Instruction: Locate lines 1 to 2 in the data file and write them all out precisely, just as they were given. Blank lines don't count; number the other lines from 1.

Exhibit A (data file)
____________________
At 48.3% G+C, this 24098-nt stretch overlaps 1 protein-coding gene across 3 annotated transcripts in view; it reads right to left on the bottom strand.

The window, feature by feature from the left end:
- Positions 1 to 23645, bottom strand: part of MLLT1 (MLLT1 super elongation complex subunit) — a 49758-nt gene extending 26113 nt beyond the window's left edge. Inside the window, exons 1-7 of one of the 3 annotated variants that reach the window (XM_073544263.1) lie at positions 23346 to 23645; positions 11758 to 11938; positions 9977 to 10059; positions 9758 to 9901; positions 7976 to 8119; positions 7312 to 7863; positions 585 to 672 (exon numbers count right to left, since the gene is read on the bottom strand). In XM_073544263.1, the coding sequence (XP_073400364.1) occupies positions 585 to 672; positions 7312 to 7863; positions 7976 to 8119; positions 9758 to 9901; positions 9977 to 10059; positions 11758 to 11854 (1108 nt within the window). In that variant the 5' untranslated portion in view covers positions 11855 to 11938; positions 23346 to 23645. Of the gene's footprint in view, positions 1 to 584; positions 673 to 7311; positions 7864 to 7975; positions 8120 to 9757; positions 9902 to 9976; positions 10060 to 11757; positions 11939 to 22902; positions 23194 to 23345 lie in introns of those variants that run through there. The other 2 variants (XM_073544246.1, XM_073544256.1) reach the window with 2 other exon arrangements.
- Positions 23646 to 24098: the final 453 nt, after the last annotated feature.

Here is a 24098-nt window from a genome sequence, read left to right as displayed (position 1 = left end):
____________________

At 48.3% G+C, this 24098-nt stretch overlaps 1 protein-coding gene across 3 annotated transcripts in view; it reads right to left on the bottom strand.

The window, feature by feature from the left end: